Differential gaze behavior towards sexually preferred and non-preferred human figures

Hall, Charlotte, Hogue, Todd and Guo, Kun (2011) Differential gaze behavior towards sexually preferred and non-preferred human figures. Journal of Sex Research, 48 (5). pp. 461-469. ISSN 1559-8519

Full content URL: http://dx.doi.org/10.1080/00224499.2010.521899

Differential gaze behavior towards sexually preferred and non-preferred human figures
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The gaze pattern associated with image exploration is a sensitive index of our attention, motivation and preference. To examine whether an individual’s gaze behavior
can reflect his/her sexual interest, we compared gaze patterns of young heterosexual men and women (M = 19.94 years, SD = 1.05) while viewing photos of plain-clothed male and female figures aged from birth to sixty years old. Our analysis revealed a clear gender difference in viewing sexually preferred figure images. Men displayed a distinctive gaze pattern only when viewing twenty-year-old female images, with more fixations and longer viewing time dedicated to the upper body and waist-hip region. Women also
directed more attention at the upper body on female images in comparison to male images, but this difference was not age-specific. Analysis of local image salience revealed that observers’ eye-scanning strategies could not be accounted for by low-level processes, such as analyzing local image contrast and structure, but were associated with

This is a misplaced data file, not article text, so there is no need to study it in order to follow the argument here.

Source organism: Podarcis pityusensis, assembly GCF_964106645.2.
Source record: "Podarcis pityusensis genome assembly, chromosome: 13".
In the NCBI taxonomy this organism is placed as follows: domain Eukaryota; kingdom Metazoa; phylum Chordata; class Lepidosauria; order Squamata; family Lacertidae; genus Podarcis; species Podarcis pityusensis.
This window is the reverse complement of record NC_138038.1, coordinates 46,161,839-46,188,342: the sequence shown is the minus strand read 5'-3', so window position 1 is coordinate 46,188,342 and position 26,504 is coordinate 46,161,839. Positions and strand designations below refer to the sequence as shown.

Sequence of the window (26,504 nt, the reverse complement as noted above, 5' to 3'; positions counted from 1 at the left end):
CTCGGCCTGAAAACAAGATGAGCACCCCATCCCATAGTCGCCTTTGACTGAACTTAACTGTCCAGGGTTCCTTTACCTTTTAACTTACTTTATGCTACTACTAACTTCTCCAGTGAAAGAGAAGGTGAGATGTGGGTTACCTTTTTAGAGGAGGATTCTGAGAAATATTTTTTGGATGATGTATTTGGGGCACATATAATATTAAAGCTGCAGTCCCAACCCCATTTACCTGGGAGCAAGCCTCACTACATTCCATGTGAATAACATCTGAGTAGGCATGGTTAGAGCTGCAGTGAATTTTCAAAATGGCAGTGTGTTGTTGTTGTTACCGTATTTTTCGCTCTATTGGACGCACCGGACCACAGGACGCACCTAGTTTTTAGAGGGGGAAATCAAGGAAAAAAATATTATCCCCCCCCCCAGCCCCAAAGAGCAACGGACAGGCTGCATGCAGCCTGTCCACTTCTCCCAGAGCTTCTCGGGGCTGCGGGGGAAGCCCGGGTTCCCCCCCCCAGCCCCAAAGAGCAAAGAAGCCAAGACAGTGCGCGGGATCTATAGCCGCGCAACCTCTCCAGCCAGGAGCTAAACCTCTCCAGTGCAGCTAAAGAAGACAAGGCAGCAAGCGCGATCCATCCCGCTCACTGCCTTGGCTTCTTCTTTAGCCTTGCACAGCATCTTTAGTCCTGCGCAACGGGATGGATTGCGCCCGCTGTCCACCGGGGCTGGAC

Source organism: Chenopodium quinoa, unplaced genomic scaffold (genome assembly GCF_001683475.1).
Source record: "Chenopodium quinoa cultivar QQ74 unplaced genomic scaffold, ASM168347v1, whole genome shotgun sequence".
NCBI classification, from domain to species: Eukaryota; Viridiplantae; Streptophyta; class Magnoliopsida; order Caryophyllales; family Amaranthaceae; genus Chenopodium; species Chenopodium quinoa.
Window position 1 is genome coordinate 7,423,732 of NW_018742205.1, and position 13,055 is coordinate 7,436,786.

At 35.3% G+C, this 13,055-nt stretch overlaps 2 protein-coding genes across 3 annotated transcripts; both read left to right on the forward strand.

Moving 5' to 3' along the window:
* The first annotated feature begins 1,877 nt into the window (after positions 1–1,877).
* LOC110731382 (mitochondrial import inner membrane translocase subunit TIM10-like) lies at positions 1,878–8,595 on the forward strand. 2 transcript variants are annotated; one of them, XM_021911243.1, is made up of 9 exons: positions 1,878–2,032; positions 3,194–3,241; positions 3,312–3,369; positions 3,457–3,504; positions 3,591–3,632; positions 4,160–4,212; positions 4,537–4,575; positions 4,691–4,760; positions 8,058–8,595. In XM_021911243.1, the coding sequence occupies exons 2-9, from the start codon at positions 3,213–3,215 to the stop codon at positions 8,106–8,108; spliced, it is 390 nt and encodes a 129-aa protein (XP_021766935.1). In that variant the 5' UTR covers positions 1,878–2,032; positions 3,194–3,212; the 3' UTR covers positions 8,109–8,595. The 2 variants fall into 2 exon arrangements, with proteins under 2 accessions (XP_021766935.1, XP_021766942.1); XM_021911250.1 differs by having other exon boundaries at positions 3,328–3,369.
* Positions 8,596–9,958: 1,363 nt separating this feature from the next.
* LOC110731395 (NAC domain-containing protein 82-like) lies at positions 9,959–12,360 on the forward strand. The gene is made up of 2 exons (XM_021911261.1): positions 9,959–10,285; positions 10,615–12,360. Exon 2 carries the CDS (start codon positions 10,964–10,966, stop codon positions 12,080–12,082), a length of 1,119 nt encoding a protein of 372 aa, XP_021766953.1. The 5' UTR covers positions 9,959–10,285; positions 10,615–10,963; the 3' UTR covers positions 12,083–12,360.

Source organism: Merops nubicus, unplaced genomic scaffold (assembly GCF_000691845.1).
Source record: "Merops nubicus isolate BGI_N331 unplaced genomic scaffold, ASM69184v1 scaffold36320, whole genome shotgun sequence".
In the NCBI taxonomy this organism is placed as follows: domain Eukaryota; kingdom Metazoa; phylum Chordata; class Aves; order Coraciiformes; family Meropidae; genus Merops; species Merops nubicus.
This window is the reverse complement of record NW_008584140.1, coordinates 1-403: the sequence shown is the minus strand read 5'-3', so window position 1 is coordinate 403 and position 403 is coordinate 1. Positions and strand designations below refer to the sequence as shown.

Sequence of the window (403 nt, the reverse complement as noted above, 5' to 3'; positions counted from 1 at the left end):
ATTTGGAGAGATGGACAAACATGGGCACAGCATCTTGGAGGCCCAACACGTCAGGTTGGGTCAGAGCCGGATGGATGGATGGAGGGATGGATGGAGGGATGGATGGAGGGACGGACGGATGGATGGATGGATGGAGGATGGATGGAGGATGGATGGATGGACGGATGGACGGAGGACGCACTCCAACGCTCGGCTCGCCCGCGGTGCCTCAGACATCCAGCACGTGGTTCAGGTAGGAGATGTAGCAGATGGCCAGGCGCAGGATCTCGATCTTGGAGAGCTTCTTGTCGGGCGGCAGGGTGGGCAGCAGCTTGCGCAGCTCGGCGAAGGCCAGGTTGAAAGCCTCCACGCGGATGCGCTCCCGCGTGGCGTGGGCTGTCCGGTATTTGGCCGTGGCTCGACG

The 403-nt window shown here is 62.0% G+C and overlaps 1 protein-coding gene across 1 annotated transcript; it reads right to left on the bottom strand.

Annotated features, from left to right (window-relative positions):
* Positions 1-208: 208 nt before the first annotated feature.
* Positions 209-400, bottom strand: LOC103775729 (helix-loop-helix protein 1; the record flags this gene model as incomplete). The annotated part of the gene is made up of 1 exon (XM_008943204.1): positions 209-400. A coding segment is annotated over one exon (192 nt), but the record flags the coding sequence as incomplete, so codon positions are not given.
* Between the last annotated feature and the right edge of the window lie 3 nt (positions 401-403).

attractiveness judgments. The results suggest that the difference in cognitive processing of sexually preferred and non-preferred figures can be manifested in gaze patterns
associated with figure viewing. Thus, eye-tracking holds promise as a potential sensitive measure for sexual preference, particularly in men.

Keywords:visual attention, gender difference, Gaze pattern, Human figure, sexual preference
Subjects:C Biological Sciences > C800 Psychology
C Biological Sciences > C850 Cognitive Psychology
C Biological Sciences > C830 Experimental Psychology
Divisions:College of Social Science > School of Psychology
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ID Code:3426
Deposited On:07 Oct 2010 16:52

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